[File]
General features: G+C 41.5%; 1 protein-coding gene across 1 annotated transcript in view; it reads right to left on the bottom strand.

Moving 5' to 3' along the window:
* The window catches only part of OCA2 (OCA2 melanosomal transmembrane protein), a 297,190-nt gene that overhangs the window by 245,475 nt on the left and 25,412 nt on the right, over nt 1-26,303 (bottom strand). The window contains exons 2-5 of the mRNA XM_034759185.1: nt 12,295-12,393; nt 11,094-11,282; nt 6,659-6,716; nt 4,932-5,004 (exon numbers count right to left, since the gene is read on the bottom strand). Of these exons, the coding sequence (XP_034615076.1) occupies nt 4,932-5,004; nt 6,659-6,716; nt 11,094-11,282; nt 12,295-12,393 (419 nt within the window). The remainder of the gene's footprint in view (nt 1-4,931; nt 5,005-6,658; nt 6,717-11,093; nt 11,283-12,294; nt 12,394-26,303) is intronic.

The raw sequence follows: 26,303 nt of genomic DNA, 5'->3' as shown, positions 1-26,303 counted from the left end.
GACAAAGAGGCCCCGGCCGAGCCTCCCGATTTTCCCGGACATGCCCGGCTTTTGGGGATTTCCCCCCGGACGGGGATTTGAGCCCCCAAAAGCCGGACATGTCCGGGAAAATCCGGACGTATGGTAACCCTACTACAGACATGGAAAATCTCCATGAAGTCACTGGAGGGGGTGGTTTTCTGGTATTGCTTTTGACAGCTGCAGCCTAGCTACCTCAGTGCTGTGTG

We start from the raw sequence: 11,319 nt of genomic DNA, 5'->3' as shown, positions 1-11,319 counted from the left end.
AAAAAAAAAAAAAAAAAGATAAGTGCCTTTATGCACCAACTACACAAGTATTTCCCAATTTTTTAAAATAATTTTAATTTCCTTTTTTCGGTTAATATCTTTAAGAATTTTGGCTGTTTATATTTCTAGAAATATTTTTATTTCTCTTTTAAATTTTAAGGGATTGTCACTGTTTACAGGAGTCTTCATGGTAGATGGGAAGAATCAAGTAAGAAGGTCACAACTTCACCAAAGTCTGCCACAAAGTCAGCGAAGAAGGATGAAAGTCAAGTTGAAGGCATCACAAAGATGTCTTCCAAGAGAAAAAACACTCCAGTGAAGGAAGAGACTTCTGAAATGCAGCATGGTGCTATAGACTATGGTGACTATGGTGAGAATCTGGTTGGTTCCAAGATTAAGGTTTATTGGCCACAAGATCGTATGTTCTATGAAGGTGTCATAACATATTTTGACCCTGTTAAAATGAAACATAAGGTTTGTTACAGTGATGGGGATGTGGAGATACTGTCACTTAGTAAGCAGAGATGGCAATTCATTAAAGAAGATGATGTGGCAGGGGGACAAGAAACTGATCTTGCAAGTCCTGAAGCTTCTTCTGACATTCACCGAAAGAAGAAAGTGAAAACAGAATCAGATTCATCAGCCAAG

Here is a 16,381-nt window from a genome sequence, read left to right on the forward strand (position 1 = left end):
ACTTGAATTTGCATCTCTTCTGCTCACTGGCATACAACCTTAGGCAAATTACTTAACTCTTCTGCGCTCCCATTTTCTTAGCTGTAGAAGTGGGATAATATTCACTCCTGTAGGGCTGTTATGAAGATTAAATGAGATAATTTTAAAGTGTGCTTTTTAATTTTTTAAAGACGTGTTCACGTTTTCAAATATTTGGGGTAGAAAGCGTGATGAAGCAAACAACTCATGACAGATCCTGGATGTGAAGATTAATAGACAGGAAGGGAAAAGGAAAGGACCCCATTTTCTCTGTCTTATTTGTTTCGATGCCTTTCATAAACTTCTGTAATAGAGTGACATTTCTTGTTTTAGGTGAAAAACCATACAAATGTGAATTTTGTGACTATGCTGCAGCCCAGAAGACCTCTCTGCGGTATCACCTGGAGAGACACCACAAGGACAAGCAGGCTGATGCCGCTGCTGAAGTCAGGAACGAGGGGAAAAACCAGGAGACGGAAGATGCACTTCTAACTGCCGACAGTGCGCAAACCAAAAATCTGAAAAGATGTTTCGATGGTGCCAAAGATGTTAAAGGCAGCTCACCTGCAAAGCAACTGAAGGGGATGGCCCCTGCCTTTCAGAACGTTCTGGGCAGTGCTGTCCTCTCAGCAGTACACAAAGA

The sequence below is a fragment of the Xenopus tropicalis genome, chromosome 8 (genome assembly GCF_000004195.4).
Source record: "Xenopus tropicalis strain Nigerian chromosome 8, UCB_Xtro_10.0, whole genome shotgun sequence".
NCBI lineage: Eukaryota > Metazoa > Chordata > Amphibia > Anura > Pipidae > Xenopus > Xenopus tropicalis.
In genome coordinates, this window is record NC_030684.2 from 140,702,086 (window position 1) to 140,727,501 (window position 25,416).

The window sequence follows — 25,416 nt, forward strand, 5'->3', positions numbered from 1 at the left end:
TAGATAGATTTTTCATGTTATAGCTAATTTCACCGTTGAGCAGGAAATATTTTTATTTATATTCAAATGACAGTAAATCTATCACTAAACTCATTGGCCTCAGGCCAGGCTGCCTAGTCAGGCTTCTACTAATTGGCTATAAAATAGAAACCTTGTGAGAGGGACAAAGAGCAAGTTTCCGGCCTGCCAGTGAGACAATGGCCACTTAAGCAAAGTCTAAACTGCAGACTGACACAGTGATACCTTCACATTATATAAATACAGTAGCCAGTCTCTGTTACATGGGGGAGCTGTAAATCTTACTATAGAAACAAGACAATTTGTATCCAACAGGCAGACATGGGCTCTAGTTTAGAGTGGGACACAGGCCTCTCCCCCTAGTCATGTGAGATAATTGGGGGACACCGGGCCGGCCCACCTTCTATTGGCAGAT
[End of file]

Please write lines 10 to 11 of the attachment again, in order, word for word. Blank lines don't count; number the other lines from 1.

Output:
The sequence below is a fragment of the Xenopus tropicalis genome, chromosome 8 (genome assembly GCF_000004195.4).
Source record: "Xenopus tropicalis strain Nigerian chromosome 8, UCB_Xtro_10.0, whole genome shotgun sequence".